3. If your childhood home was not a secure place for you, where else in your childhood environment did you find grounding for life?

Next week:  The Gift of Hospitality

6 thoughts on “#45 – My Childhood Home

  1. My childhood home was a wonderful secure place nestled in a hollow in a small river valley in the Catskill Mountains. I often see it in my mind’s-eye with smoke coming out of the large stone chimney from the cozy fire which often burned in our large fireplace. We lived in a white clapboard home that had large picture windows which looked out over flower beds, swept across a large lawn that led up to an inclined driveway that in turn led to the rural public roadway that ran along what we call a “bench” at a height of 25 feet above the top of our home. The inside of our home was paneled in pine and there were many fly-fishing rods hung on the walls. There were several pools where the brook and brown trout hung around. Mother made wonderful fish-fries. Lying in bed at night listening to the crickets and watching the fireflies (also called lightning bugs) I could always hear the sound of rushing water. The small river flowed only 50 feet from the rear of our home. and both before and behind our home the heavily treed mountains rose up sweeply. All of this made me feel like or home was snug in a natural hollow. Our neighbours were few and scattered. As a child I’d walk a good half-mile to get to the first of these. If you were playing with the neighbours you’d always be invited to stay for supper or dinner cause it was too far to go home and come back. Ingrid Graner was almost as good a cook as my mom. We had a party telephone line. The number of rings told you if the call was for your home. We lived a very quiet life. In summer the crows woke me up and I cam to love their cawing sound. It said to me ” Wake up. There is a new day breaking.” As a child swimming in the river and sledding in the winter were some of my favourite pastimes. Both my father and mother were great reades and they read to me many stories. Even better my father made up original stories about a moose that supposedly lived in our woods. I never saw the moose in real life, but I sure see many deer and wild turkeys. looking back it was a charming, secure life.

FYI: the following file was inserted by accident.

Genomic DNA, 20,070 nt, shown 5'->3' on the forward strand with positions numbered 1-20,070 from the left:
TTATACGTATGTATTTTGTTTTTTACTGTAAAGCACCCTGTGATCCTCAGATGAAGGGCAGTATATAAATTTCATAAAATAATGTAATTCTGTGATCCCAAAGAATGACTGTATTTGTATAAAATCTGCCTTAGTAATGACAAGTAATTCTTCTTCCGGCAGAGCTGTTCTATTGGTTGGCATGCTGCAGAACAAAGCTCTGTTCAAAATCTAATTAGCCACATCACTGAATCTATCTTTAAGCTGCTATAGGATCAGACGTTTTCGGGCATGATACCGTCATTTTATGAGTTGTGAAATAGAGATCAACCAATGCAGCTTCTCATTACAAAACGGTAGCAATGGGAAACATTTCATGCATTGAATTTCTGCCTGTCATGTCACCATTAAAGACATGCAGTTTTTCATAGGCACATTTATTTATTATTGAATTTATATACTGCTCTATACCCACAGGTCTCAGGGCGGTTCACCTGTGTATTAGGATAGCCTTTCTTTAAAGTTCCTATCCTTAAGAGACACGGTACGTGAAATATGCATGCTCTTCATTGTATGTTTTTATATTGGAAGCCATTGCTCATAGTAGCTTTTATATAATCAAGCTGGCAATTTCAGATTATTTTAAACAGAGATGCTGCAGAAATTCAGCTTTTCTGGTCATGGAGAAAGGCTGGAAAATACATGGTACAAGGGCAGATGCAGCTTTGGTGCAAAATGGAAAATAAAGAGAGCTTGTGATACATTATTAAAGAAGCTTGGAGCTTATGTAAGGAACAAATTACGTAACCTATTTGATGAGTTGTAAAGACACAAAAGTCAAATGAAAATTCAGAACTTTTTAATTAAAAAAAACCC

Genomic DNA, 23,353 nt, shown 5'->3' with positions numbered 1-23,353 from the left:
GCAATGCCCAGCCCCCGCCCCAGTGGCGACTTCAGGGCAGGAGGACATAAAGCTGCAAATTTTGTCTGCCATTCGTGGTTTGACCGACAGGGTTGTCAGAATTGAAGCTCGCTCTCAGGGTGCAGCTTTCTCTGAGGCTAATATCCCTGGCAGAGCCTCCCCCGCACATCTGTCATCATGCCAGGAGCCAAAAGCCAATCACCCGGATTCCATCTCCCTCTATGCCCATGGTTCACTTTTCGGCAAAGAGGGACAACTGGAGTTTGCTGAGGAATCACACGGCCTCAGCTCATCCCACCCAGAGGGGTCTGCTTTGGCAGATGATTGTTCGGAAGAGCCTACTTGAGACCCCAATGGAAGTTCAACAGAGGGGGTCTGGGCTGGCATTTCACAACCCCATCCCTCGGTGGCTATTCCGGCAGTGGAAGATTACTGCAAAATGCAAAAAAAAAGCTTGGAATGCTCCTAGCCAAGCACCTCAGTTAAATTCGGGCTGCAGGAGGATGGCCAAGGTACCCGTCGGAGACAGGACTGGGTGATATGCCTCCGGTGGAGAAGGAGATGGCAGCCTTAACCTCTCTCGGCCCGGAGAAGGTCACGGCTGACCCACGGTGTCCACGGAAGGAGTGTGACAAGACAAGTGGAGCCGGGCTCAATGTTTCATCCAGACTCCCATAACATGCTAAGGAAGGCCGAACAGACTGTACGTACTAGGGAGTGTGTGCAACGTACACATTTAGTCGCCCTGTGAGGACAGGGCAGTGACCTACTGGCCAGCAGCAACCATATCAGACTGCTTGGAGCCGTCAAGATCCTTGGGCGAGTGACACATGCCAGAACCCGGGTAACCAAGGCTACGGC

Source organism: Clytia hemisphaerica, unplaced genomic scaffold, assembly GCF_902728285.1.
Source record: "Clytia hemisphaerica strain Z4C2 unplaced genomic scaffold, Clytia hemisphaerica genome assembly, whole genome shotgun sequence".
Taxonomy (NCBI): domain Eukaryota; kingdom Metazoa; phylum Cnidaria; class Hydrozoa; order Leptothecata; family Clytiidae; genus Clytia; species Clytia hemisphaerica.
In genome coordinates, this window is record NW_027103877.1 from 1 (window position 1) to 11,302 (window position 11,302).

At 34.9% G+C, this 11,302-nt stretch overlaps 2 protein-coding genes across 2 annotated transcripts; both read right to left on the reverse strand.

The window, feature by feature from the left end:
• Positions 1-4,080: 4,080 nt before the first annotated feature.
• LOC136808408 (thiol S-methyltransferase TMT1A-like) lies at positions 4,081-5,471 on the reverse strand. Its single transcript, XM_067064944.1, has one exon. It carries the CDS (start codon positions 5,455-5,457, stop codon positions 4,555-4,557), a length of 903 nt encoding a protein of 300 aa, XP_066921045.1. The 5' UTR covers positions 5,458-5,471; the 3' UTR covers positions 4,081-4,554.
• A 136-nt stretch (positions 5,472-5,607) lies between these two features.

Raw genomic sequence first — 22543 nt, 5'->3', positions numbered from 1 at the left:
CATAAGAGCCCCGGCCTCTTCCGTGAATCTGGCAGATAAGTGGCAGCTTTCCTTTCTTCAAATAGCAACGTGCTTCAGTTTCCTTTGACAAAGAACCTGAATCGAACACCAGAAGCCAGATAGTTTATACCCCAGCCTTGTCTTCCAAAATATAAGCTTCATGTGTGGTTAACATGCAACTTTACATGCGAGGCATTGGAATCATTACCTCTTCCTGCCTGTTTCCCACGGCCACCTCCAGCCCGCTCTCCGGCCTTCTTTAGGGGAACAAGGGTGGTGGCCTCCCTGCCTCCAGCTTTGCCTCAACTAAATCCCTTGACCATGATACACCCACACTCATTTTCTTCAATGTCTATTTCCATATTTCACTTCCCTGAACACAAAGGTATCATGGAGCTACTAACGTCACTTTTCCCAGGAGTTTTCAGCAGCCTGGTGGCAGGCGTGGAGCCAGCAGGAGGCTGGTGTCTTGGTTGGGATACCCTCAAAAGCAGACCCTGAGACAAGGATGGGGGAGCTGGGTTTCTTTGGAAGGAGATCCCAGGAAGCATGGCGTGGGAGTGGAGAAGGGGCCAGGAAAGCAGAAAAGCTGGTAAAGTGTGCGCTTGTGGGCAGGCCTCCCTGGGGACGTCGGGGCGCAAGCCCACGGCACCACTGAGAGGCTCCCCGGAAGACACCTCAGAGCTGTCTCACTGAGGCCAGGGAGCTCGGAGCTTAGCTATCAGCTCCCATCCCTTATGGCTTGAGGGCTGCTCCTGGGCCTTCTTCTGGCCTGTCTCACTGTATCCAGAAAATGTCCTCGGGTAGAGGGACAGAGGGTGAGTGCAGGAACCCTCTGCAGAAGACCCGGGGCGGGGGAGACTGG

Heather Whitehouse

    Liked by 1 person

  2. Thanks, Sue, for reminding me of our farm auction. I have not thought about that for many years. It was a sunny, winter day with lots of snow, but relatively warm temperatures. When I needed to furnish my first apartment, I wished for some of the furniture I remember being sold that day. I, too, have many warm memories of sitting close to our cooking/home-heating-stove and watching my mother prepare a meal for us. Home for me was a place of love, warmth, and many happy times.

    Liked by 2 people

  3. Thanks so much Sue. I appreciate hearing about your childhood home, the apparent safety of the neighborhood and community. I too have good memories of both of my childhood homes. One of my favorite memories about the Elkhart home was shortly after mom and dad moved to Waterford Crossing, my sister Rose led us sisters together on a little tour of each and every room in the house where we could each speak a memory of that room, acknowledge it together before moving on.

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  4. I am glad you added the third question. We who had places of security and safety in our childhood so often forget that not all children were so blessed.

    Muriel Bechtel
    515 Langs Dr., Unit J,
    Cambridge, ON
    N3H 5E4
    Home telephone: 519-219-3344
    Cellphone: 226-338-6915

    Every sunrise brings the promise of a new beginning.

    Liked by 1 person